pace

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See also: Pace and paçe

English[edit]

Etymology 1[edit]

From Anglo-Norman pas, Old French pas, and their source, Latin passus.

Pronunciation[edit]

Noun[edit]

pace (plural paces)

  1. (obsolete) Passage, route.
    1. (obsolete) One's journey or route. [14th-18th century]
    2. (obsolete) A passage through difficult terrain; a mountain pass or route vulnerable to ambush etc. [14th-17th century]
      • 1590, Edmund Spenser, The Faerie Queene, III.1:
        But when she saw them gone she forward went, / As lay her journey, through that perlous Pace [...].
    3. (obsolete) An aisle in a church. [15th-19th century]
  2. Step.
    1. A step taken with the foot. [from 14th century]
    2. The distance covered in a step (or sometimes two), either vaguely or according to various specific set measurements.[1] [from 14th century]
      Even at the duel, standing 10 paces apart, he could have satisfied Aaron’s honor.
      I have perambulated your field, and estimate its perimeter to be 219 paces.
  3. Way of stepping.
    1. A manner of walking, running or dancing; the rate or style of how someone moves with their feet. [from 14th century]
      • 2012 June 9, Owen Phillips, “Euro 2012: Netherlands 0-1 Denmark”, BBC Sport:
        Netherlands, one of the pre-tournament favourites, combined their undoubted guile, creativity, pace and attacking quality with midfield grit and organisation.
    2. Any of various gaits of a horse, specifically a 2-beat, lateral gait. [from 15th century]
  4. Speed or velocity in general. [from 15th century]
  5. (cricket) A measure of the hardness of a pitch and of the tendency of a cricket ball to maintain its speed after bouncing. [from 19th century]
  6. The collective noun for donkeys.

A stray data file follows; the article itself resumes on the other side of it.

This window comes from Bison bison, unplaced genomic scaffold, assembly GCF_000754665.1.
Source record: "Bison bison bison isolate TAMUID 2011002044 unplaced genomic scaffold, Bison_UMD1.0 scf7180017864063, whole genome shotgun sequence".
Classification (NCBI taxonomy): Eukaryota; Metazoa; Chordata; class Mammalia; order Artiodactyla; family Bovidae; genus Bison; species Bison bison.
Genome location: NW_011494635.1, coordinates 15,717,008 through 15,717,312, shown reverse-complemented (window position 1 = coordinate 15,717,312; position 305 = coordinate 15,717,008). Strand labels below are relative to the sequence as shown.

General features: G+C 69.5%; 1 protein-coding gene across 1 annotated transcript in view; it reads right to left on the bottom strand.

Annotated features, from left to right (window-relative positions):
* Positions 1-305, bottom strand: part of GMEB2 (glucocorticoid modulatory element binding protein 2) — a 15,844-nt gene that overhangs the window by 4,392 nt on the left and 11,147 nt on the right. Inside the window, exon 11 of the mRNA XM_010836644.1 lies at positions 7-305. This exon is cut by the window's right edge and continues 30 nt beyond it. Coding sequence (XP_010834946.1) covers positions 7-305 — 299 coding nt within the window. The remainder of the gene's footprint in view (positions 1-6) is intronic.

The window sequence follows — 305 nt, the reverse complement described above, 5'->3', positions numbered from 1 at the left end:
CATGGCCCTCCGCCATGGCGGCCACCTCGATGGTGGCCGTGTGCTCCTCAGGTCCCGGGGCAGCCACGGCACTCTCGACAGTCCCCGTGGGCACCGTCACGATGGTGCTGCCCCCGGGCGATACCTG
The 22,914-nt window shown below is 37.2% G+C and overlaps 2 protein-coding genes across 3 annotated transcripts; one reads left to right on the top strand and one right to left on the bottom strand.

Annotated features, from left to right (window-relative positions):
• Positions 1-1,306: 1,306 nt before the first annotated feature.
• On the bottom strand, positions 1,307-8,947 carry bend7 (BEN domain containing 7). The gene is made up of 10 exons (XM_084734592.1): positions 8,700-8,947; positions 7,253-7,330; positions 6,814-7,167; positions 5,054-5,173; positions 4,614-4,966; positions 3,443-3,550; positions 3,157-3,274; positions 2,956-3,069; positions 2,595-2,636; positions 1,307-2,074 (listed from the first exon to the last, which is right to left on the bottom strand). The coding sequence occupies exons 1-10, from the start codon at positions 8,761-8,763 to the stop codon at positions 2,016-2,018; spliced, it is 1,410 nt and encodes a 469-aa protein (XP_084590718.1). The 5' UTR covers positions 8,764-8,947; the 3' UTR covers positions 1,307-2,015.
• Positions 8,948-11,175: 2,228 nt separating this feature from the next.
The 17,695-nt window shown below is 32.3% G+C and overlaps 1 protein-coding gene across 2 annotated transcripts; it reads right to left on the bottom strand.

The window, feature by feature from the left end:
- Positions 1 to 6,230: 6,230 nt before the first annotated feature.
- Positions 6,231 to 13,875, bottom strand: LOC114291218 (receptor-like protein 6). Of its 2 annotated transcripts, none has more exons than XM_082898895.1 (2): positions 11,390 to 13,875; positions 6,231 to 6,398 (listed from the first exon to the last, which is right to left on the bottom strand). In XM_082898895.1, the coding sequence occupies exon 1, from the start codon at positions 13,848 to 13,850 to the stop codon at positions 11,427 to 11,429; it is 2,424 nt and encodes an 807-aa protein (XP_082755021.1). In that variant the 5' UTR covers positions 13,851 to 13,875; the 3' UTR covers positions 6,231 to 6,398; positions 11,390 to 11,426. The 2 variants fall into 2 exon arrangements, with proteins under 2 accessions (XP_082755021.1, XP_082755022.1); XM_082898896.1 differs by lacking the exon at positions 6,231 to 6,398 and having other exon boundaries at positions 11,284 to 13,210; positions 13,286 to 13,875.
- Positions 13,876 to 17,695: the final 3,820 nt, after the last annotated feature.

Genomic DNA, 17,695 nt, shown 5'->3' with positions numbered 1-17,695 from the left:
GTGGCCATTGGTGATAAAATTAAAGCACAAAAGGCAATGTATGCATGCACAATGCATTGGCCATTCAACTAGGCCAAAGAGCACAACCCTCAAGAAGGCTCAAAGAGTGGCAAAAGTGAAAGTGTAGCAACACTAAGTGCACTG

• 1952, G. B. Stern, The Donkey Shoe, The Macmillan Company (1952), page 29:
      [] but at Broadstairs and other places along the coast, a pace of donkeys stood on the sea-shore expectant (at least, their owners were expectant) of children clamouring to ride.
    • 2006, "Drop the dead donkeys", The Economist, 9 November 2006:
      A pace of donkeys fans out in different directions.
    • 2007, Elinor De Wire, The Lightkeepers' Menagerie: Stories of Animals at Lighthouses, Pineapple Press (2007), ISBN 9781561643905, page 200:
      Like a small farm, the lighthouse compound had its chattering of chicks, pace of donkeys, troop of horses, and fold of sheep.
Derived terms[edit]
Translations[edit]
The translations below need to be checked and inserted above into the appropriate translation tables, removing any numbers. Numbers do not necessarily match those in definitions. See instructions at Help:How to check translations.

Adjective[edit]

pace (not comparable)

  1. (cricket) Describing a bowler who bowls fast balls.

Verb[edit]

pace (third-person singular simple present paces, present participle pacing, simple past and past participle paced)

  1. Walk to and fro in a small space.
  2. Set the speed in a race.
  3. Measure by walking.
Derived terms[edit]
Translations[edit]

Etymology 2[edit]

From Latin pace, “in peace”, ablative form of pax, “peace”.

Pronunciation[edit]

Preposition[edit]

pace

  1. (formal) With all due respect to.
Usage notes[edit]

Used when expressing a contrary opinion, in formal speech or writing.

Translations[edit]

Etymology 3[edit]

Alteration of Pasch.

Pronunciation[edit]

Phonetik.svg This entry needs pronunciation information. If you are familiar with enPR or IPA then please add some!

Noun[edit]

pace (plural paces)

  1. Easter.
Derived terms[edit]

References[edit]

  1. ^ How Many? A Dictionary of Units of Measurement: English Customary Weights and Measures, © Russ Rowlett and the University of North Carolina at Chapel Hill (§: Distance, ¶ № 6)

Anagrams[edit]


Galician[edit]

Verb[edit]

pace

  1. third-person singular present indicative of pacer
  2. second-person singular imperative of pacer

Interlingua[edit]

Pronunciation[edit]

Noun[edit]

pace (uncountable)

  1. peace

Italian[edit]

Etymology[edit]

From Latin pācem, accusative of pāx (peace).

Pronunciation[edit]

Noun[edit]

pace f (plural paci)

  1. peace

Related terms[edit]

Anagrams[edit]


Latin[edit]

Noun[edit]

pāce

  1. ablative singular of pāx

Romanian[edit]

Etymology[edit]

From Latin pāx, pacem.

Noun[edit]

pace f

  1. peace

Antonyms[edit]

Derived terms[edit]

Related terms[edit]

See also[edit]


Spanish[edit]

Verb[edit]

pace

  1. Informal second-person singular () affirmative imperative form of pacer.
  2. Formal second-person singular (usted) present indicative form of pacer.
  3. Third-person singular (él, ella, also used with usted?) present indicative form of pacer.